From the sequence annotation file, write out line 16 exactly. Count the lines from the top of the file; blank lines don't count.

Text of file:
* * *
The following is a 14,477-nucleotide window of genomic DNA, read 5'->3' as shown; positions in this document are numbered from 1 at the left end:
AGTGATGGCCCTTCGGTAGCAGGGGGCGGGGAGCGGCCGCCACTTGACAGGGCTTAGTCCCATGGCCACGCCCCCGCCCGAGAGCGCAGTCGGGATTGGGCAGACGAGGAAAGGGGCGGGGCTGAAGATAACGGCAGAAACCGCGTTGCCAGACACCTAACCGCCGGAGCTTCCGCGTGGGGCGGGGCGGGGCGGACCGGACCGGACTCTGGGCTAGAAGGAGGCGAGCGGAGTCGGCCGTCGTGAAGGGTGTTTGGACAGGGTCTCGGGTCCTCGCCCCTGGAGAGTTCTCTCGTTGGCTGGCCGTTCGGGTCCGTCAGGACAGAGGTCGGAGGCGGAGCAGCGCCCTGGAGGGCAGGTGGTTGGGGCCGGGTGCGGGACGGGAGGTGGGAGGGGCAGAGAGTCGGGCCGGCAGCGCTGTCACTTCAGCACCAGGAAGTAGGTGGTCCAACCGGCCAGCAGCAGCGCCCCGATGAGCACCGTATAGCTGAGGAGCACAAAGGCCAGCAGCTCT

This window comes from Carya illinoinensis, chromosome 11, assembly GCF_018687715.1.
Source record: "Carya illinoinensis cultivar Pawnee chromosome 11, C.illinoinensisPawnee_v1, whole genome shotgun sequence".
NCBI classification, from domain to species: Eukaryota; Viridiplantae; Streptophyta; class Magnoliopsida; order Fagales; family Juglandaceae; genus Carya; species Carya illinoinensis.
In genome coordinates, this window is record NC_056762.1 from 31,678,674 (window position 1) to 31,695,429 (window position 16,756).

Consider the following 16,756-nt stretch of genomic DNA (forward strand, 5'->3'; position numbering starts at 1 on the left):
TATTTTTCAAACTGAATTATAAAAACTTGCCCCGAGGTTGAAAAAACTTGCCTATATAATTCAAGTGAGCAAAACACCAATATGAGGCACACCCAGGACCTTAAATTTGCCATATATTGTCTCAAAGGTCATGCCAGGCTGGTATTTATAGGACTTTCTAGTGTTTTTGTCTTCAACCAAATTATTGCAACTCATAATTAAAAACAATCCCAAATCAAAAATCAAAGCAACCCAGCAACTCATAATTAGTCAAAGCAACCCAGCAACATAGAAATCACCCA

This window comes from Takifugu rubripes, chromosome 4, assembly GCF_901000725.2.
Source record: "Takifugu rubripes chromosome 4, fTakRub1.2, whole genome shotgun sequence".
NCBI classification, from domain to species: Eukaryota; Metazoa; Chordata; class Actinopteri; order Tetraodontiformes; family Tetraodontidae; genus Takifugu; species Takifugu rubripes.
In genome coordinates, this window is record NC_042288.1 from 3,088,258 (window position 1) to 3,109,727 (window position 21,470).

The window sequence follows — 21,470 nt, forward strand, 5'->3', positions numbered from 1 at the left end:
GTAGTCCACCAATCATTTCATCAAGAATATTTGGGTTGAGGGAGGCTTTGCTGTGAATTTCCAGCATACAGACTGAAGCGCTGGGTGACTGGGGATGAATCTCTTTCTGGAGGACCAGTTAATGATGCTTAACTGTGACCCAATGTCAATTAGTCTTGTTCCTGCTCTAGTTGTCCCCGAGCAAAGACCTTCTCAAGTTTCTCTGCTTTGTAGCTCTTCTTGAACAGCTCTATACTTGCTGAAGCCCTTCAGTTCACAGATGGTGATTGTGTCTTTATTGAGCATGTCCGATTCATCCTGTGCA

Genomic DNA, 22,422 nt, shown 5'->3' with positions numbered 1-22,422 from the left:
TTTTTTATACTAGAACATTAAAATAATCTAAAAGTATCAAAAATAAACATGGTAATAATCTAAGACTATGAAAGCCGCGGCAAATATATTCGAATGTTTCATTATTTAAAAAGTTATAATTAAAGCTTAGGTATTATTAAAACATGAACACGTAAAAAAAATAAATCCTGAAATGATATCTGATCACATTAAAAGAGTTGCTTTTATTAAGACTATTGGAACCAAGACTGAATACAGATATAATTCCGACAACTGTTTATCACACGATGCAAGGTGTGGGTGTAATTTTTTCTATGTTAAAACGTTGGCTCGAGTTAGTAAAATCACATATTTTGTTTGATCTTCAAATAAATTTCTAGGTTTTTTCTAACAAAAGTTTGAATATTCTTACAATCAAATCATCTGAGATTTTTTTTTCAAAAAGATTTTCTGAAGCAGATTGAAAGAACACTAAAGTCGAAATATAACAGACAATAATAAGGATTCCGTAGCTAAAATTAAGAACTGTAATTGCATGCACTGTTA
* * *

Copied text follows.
TTTTTTATACTAGAACATTAAAATAATCTAAAAGTATCAAAAATAAACATGGTAATAATCTAAGACTATGAAAGCCGCGGCAAATATATTCGAATGTTTCATTATTTAAAAAGTTATAATTAAAGCTTAGGTATTATTAAAACATGAACACGTAAAAAAAATAAATCCTGAAATGATATCTGATCACATTAAAAGAGTTGCTTTTATTAAGACTATTGGAACCAAGACTGAATACAGATATAATTCCGACAACTGTTTATCACACGATGCAAGGTGTGGGTGTAATTTTTTCTATGTTAAAACGTTGGCTCGAGTTAGTAAAATCACATATTTTGTTTGATCTTCAAATAAATTTCTAGGTTTTTTCTAACAAAAGTTTGAATATTCTTACAATCAAATCATCTGAGATTTTTTTTTCAAAAAGATTTTCTGAAGCAGATTGAAAGAACACTAAAGTCGAAATATAACAGACAATAATAAGGATTCCGTAGCTAAAATTAAGAACTGTAATTGCATGCACTGTTA